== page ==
The journey towards gender equality within the Arkansas legal profession was slow to progress, as it was in most states across the nation. In 1873 the all-male state legislature voted to restrict the legal profession to men only. This law held until 1917, which was shortly after the legislature granted women the right to vote1.
Lizzie Fyler of Eureka Springs is the first documented woman to have practiced law in the state. She studied within a local law firm, but was turned down when she applied to the bar in 1882. In 1885, the Fourth Circuit judge allowed Fyler to practice in his court by way of a constitutional provision that provided a needed loophole.
The first licensed female lawyer in Arkansas was Sarah Shields, in 1918. She was a graduate of the Kentucky Law School, moved to Hope to practice, but soon left for another state.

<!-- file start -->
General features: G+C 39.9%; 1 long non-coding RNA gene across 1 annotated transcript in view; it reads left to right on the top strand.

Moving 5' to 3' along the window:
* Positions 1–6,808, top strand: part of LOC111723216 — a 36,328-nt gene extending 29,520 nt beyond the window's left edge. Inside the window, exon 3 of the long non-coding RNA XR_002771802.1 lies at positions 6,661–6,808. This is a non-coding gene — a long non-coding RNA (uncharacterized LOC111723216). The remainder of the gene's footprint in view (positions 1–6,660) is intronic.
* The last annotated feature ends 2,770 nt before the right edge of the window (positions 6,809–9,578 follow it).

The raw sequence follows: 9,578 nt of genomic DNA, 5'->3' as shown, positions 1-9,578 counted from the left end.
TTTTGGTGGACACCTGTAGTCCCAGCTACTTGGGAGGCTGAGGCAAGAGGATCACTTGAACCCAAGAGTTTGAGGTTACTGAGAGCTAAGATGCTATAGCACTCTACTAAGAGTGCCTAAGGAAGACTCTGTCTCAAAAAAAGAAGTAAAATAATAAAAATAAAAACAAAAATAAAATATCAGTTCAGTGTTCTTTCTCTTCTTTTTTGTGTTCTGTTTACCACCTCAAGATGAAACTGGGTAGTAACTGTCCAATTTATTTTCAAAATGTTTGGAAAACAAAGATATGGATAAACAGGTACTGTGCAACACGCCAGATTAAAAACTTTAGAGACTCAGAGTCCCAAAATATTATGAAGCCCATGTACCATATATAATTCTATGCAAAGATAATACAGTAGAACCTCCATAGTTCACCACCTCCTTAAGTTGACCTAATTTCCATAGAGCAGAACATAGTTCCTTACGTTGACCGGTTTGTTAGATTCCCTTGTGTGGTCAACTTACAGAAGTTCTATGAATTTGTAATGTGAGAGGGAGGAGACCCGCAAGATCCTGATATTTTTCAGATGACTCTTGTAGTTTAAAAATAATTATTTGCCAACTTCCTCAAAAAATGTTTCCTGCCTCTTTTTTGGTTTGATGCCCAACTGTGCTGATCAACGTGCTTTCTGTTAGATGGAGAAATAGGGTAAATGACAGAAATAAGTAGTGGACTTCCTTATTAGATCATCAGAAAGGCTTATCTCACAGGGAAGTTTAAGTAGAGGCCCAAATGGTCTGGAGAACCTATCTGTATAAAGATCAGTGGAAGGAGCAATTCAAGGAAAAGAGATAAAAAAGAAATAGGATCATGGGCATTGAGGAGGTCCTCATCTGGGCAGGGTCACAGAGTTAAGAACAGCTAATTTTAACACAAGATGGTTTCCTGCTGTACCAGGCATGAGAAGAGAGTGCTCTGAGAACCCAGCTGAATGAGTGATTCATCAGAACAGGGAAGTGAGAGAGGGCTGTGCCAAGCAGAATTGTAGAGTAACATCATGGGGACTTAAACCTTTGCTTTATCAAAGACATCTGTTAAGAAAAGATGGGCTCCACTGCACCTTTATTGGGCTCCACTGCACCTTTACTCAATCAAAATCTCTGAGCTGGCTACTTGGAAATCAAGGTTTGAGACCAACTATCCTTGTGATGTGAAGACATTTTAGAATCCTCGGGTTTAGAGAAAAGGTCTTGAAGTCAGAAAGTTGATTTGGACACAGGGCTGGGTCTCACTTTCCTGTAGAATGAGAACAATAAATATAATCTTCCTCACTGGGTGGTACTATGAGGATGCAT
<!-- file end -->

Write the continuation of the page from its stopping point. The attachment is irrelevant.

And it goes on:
Arguably the most accomplished female across the history of Arkansas’ legal profession is Elsijane Roy (pictured). Roy, a Lonoke, Arkansas native, earned a Juris Doctor from the University of Arkansas School of Law in 1939. From 1939 through 1965, Roy spent time in private practice, as an attorney for the Arkansas State Department of Revenue, and a Supreme Court of Arkansas law clerk. Then in 1966, she became the first female appointed as a judge in Arkansas. Roy’s career peaked as an Associate Justice of the Arkansas Supreme Court, and then in 1977 when she was nominated by President Jimmy Carter to a joint seat on the United States District Court.2
While the gender of lawyers in Arkansas certainly still skews male, much has been accomplished, and more will be accomplished!1 https://www.pressreader.com/usa/arkansas-democrat-gazette/20151101/283665413637648